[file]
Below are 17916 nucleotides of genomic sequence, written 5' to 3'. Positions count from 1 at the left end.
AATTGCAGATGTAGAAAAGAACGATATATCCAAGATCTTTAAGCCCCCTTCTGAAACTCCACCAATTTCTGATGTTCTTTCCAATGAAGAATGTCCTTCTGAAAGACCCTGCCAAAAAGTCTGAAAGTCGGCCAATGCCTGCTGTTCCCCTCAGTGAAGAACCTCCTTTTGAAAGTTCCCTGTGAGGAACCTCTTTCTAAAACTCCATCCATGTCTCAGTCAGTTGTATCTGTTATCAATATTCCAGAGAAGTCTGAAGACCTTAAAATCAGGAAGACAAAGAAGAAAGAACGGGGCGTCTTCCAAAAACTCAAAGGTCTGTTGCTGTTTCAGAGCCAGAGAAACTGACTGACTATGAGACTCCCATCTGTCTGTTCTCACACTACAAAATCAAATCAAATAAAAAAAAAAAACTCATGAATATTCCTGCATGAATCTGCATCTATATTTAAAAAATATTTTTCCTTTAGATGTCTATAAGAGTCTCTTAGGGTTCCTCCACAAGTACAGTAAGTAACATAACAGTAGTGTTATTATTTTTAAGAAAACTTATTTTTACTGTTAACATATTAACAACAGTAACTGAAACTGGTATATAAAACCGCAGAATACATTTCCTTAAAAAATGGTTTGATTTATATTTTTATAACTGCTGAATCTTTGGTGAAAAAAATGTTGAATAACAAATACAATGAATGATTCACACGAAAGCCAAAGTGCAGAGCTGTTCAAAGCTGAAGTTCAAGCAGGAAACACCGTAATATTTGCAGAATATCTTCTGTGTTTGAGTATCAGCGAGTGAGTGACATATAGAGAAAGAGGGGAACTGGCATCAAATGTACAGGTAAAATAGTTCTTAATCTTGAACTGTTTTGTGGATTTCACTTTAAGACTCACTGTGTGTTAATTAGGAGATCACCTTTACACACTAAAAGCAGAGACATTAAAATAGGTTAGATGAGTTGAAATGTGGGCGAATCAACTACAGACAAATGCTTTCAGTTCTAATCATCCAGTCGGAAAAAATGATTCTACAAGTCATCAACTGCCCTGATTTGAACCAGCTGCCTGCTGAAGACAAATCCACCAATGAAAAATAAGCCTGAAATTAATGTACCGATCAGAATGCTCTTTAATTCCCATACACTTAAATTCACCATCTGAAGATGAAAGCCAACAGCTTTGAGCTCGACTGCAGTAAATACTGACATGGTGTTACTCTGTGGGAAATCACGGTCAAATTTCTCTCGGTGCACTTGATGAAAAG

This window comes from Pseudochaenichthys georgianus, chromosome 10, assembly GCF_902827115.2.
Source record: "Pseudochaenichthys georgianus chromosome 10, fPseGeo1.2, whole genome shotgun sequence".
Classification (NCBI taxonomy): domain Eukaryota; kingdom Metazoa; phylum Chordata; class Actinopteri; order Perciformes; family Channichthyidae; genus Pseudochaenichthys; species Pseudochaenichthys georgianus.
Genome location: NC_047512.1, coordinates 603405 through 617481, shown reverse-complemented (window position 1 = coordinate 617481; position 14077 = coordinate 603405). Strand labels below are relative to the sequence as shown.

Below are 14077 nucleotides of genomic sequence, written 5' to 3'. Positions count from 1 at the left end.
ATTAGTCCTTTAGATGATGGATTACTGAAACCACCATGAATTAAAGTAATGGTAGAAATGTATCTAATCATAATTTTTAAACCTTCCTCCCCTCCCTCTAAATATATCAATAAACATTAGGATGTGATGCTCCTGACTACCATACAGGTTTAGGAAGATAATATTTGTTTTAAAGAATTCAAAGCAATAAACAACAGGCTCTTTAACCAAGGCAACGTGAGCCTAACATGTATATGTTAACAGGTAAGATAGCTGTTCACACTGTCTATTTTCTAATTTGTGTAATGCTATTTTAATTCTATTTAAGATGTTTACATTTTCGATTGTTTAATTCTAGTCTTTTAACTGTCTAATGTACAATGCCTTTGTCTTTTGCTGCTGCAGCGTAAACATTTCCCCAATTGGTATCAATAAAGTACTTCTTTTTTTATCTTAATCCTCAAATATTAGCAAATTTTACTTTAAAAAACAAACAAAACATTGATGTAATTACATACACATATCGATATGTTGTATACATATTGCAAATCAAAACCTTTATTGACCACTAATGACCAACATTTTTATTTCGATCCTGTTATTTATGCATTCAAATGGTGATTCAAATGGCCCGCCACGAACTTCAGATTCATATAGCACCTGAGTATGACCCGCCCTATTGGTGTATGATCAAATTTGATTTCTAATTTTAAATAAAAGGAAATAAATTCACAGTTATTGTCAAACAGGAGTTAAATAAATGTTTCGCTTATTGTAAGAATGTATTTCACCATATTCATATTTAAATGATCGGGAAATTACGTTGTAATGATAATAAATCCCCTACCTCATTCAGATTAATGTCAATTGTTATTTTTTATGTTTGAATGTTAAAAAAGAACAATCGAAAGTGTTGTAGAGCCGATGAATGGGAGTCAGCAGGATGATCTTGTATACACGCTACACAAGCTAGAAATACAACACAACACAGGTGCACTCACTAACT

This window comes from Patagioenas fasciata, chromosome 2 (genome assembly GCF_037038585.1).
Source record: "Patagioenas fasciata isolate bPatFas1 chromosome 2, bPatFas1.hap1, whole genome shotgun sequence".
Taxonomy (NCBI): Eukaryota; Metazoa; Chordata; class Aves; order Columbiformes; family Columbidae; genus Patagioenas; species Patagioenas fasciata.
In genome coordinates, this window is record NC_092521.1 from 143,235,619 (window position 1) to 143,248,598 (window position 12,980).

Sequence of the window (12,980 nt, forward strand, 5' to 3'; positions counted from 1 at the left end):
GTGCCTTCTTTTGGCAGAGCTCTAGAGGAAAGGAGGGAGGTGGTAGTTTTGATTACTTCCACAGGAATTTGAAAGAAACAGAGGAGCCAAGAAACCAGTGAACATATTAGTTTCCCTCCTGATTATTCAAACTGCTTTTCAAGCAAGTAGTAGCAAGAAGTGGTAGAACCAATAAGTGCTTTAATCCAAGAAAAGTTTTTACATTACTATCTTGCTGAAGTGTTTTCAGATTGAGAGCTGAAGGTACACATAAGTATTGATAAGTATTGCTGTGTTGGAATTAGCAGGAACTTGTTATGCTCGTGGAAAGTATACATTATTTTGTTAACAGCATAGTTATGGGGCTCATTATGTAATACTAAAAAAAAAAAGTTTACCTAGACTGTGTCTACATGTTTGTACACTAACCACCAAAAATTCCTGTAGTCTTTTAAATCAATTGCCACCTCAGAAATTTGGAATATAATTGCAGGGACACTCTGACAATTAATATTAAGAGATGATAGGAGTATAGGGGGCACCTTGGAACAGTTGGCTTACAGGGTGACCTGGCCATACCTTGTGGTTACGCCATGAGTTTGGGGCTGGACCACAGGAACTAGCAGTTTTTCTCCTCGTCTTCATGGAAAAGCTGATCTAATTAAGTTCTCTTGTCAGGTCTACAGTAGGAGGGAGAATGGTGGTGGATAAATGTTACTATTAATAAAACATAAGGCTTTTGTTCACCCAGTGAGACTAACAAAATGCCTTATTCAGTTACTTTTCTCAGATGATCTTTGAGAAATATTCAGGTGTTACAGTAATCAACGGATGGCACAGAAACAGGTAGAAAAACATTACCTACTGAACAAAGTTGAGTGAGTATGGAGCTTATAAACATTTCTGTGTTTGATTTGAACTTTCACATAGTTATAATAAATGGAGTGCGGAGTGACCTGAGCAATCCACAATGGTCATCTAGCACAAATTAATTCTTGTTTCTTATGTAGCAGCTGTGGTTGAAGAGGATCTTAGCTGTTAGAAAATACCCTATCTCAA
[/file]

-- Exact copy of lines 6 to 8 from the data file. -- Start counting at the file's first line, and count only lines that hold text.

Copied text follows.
Genome location: NC_047512.1, coordinates 603405 through 617481, shown reverse-complemented (window position 1 = coordinate 617481; position 14077 = coordinate 603405). Strand labels below are relative to the sequence as shown.

Below are 14077 nucleotides of genomic sequence, written 5' to 3'. Positions count from 1 at the left end.
ATTAGTCCTTTAGATGATGGATTACTGAAACCACCATGAATTAAAGTAATGGTAGAAATGTATCTAATCATAATTTTTAAACCTTCCTCCCCTCCCTCTAAATATATCAATAAACATTAGGATGTGATGCTCCTGACTACCATACAGGTTTAGGAAGATAATATTTGTTTTAAAGAATTCAAAGCAATAAACAACAGGCTCTTTAACCAAGGCAACGTGAGCCTAACATGTATATGTTAACAGGTAAGATAGCTGTTCACACTGTCTATTTTCTAATTTGTGTAATGCTATTTTAATTCTATTTAAGATGTTTACATTTTCGATTGTTTAATTCTAGTCTTTTAACTGTCTAATGTACAATGCCTTTGTCTTTTGCTGCTGCAGCGTAAACATTTCCCCAATTGGTATCAATAAAGTACTTCTTTTTTTATCTTAATCCTCAAATATTAGCAAATTTTACTTTAAAAAACAAACAAAACATTGATGTAATTACATACACATATCGATATGTTGTATACATATTGCAAATCAAAACCTTTATTGACCACTAATGACCAACATTTTTATTTCGATCCTGTTATTTATGCATTCAAATGGTGATTCAAATGGCCCGCCACGAACTTCAGATTCATATAGCACCTGAGTATGACCCGCCCTATTGGTGTATGATCAAATTTGATTTCTAATTTTAAATAAAAGGAAATAAATTCACAGTTATTGTCAAACAGGAGTTAAATAAATGTTTCGCTTATTGTAAGAATGTATTTCACCATATTCATATTTAAATGATCGGGAAATTACGTTGTAATGATAATAAATCCCCTACCTCATTCAGATTAATGTCAATTGTTATTTTTTATGTTTGAATGTTAAAAAAGAACAATCGAAAGTGTTGTAGAGCCGATGAATGGGAGTCAGCAGGATGATCTTGTATACACGCTACACAAGCTAGAAATACAACACAACACAGGTGCACTCACTAACT